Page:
Tuesday, April 15, 2014

The Basket Weave Hip Harness (aka- the Han Solo Gunslinger)

The "Han Solo" Gunslinger (thanks to the lovely Anise for the gorgeous hips)
In March I taught a class at Bound in Boston that was just hip harnesses. The class was packed and I had a great time teaching. One of my favorite hip harnesses to teach was this one- the Basket Weave or, as we call it, the Han Solo Gunslinger. Why the Han Solo? Because it hangs low on the hip just like Han's blaster rig does (Han did shoot first...)

This hip harness is really cool- it looks awesome, is fast to tie and has NO KNOTS! Pretty awesome huh? There are a few downsides- if it isn't tied fairly tightly it can and will move. If it is used in a suspension there is a specific method of tying into it that should be done (which will be featured in a future posting) and it should have an additional leg wrap on the opposite leg for support during suspensions. It is always best to know the limitations of a tie as well as the benefits (I might even argue that is it more important to know the limitations, but that is my opinion). 

A 30 foot rope was used to make this harness on my bottom. Some may require less rope, some may require more rope. If you do need more then refer to our earlier post about joining rope.

A thank you goes out to Lord Percival (aka Percy) for showing me this hip harness!

So here it goes!

The first thing you need to do is to locate the hip bones. The harness needs to be seated firmly on the hip bones
so that it doesn't slip up into the soft tissue above. Gently pressing into your partner's hips will help you locate where you need to locate the harness. It also helps build the connection between  you and your partner if you are doing it right. 

Wrap the rope around the hips and bring it through the bight (mid point loop) of the rope. Place the bight where you want the hip harness to end up. I chose to go for the mid point of the thigh. That is probably the best placement for this harness.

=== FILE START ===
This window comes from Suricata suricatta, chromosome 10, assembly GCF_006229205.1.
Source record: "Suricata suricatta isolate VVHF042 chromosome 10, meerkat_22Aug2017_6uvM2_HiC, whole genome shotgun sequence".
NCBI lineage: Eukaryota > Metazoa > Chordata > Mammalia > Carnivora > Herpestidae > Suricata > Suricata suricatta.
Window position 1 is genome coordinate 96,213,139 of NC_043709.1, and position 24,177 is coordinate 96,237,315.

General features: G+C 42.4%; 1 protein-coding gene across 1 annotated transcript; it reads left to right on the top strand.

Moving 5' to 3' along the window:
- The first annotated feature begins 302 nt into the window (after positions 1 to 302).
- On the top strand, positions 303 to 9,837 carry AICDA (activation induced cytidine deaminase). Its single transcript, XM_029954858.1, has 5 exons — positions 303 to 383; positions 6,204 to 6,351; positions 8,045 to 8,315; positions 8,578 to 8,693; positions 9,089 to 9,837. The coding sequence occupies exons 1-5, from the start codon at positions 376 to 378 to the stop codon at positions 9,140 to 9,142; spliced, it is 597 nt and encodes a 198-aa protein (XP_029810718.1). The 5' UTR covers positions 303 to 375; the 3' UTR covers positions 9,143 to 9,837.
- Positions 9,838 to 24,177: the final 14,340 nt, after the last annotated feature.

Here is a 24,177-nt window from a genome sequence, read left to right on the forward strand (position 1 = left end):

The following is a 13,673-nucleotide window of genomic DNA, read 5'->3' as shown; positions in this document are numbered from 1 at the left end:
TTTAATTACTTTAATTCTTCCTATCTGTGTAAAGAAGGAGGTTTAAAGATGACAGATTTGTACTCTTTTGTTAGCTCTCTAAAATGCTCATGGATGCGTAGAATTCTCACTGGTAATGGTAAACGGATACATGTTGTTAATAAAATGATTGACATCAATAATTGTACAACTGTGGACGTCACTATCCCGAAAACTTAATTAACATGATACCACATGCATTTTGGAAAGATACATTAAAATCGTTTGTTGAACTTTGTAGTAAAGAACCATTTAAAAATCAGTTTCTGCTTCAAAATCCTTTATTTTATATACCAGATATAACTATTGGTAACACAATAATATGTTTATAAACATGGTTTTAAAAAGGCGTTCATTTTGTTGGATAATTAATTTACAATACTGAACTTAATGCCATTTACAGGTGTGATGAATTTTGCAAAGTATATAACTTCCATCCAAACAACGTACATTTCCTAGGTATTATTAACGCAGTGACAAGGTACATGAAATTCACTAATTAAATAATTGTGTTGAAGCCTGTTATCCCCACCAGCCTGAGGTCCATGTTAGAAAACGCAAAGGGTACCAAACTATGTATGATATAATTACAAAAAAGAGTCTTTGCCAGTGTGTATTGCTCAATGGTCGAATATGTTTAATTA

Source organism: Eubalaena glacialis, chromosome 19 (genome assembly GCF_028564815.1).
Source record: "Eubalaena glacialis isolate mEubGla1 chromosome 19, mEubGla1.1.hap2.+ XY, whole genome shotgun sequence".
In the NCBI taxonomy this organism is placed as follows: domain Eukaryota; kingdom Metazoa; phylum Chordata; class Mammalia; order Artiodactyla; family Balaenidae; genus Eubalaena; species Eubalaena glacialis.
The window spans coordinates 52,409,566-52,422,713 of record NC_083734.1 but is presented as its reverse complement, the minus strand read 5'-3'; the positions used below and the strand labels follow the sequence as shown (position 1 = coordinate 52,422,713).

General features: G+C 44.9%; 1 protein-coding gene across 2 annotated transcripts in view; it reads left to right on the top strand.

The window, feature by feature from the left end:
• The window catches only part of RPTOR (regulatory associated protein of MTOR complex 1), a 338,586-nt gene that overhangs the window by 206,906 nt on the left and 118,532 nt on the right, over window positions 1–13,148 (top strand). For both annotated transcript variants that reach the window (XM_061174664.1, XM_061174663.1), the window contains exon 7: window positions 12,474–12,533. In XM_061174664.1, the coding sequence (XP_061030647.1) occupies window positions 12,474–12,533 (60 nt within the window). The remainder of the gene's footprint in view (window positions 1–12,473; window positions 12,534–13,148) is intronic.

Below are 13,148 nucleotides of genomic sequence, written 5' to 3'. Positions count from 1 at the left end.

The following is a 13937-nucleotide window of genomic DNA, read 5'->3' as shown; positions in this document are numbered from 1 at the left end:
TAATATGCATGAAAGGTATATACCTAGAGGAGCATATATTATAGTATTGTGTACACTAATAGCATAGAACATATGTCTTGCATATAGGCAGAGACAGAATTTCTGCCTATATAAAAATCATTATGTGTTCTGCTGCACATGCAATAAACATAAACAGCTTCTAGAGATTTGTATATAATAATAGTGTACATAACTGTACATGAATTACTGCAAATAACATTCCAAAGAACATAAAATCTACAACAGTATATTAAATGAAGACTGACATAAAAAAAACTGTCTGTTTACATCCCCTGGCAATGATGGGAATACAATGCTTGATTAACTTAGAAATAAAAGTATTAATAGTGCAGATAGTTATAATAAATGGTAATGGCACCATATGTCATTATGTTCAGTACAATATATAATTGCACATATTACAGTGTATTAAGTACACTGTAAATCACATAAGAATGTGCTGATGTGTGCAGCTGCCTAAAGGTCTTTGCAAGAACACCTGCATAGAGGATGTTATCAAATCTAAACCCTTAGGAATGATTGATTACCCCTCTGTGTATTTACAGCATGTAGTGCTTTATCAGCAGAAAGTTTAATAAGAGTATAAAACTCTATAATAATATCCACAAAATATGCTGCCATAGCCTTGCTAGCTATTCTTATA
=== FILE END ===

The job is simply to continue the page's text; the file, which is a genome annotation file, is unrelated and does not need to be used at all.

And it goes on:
Wrap the rope firmly around the leg between where you want the harness to be located and the knee. Note that the rope is firmly in the bottom's skin. It should not be so tight as to restrict circulation but it should be tight enough that it will not move easily. 

Continue the rope up around the backside of the leg and crossing over the original path of the rope. The rope then goes up around the hips again on top of and parallel to the first pass. It then comes back down and goes over the first band it crosses then under the second band. 

The rope then follows the first pass around the leg then up to the bands again. Here you will start another weave but it needs to be the opposite of the first weave so it goes under the first band and over the second. The rope continues up around the hips again. 

When the rope comes back down to the meeting point you weave again- doing the opposite of the last pass. In this case it is over, under over.  Then the rope turns and goes under then over. 

Things get a little funky here because of earlier weaving. To continue to get opposite weaving on the ropes that you are working with you will need to repeat over under on the next pair of bands. It looks kind of funny but it is stronger to have the opposite weaving like that. 

The rope then weaves over, under over.
(please ignore the weird grey arrow that I didn't notice was there when I was editing- these are not the droids that you are seeking...)

You see the pattern yet? Here the weave goes under, over, under, turns then over, under and I am left with a couple of inches of extra rope. 

Take those extra inches of rope and tuck them up underneath the lovely weaving pattern you just made!

Here it is! A killer hip harness with no knots! Pretty cool huh? The weaving is what gives this hip harness its strength. Because of the amount of weaving that takes place this works with ropes that have less friction such as nylon and MFP quite well too. Synthetic ropes like that may have more of a tendency to slip on the skin though so please take that into account if tying with it. 

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